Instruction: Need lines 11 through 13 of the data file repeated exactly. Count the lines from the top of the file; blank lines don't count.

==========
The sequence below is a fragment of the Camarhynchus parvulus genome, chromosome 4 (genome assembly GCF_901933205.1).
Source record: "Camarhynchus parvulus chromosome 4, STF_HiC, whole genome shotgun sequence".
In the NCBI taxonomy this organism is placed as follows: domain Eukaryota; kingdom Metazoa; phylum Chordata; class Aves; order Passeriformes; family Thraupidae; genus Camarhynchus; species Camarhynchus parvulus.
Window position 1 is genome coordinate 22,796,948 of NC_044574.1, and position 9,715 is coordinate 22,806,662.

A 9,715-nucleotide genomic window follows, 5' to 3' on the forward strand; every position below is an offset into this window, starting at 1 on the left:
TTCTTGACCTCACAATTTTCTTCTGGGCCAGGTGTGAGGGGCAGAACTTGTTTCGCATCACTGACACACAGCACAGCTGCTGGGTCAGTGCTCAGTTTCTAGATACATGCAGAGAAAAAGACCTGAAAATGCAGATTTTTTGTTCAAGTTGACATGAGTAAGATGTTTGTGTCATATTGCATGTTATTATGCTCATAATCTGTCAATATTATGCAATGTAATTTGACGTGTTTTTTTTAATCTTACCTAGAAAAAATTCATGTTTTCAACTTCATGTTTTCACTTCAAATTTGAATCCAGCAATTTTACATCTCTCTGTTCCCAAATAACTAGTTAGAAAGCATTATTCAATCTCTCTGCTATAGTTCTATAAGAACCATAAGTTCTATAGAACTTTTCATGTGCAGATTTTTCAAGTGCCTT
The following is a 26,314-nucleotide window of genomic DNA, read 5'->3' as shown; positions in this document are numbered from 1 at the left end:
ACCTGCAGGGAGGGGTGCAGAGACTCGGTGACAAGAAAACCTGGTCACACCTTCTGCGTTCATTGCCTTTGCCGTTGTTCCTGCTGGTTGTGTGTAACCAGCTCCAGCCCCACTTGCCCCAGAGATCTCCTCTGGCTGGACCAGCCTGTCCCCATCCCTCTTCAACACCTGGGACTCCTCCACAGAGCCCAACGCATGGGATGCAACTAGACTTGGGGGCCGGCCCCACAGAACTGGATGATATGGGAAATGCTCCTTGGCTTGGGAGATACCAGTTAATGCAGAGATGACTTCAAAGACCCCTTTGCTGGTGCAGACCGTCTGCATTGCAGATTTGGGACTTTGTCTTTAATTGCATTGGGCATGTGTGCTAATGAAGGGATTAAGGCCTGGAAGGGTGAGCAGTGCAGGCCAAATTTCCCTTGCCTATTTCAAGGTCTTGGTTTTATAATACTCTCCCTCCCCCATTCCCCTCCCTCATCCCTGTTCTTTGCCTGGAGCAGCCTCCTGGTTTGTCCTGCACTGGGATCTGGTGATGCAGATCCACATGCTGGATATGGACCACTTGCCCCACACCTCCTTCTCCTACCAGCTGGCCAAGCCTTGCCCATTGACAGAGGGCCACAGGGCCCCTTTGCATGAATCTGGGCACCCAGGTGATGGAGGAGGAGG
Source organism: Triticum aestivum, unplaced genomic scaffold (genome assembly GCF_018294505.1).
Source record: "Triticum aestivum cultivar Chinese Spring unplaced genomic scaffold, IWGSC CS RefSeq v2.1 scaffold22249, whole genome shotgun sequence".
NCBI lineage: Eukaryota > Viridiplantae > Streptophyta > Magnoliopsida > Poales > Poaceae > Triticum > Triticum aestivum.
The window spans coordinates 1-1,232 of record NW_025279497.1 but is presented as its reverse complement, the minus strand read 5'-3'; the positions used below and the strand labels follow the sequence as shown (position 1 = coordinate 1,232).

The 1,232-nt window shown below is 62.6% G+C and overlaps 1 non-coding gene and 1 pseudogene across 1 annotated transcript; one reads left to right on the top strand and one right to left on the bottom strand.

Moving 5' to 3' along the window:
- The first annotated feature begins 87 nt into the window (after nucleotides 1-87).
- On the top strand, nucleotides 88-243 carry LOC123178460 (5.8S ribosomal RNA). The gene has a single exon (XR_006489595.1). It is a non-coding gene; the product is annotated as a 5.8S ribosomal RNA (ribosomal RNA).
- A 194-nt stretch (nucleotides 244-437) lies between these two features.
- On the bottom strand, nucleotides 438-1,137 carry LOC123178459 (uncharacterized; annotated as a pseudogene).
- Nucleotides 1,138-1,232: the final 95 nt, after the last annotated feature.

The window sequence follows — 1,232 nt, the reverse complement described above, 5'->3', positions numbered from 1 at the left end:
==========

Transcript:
NCBI lineage: Eukaryota > Viridiplantae > Streptophyta > Magnoliopsida > Poales > Poaceae > Triticum > Triticum aestivum.
The window spans coordinates 1-1,232 of record NW_025279497.1 but is presented as its reverse complement, the minus strand read 5'-3'; the positions used below and the strand labels follow the sequence as shown (position 1 = coordinate 1,232).

The 1,232-nt window shown below is 62.6% G+C and overlaps 1 non-coding gene and 1 pseudogene across 1 annotated transcript; one reads left to right on the top strand and one right to left on the bottom strand.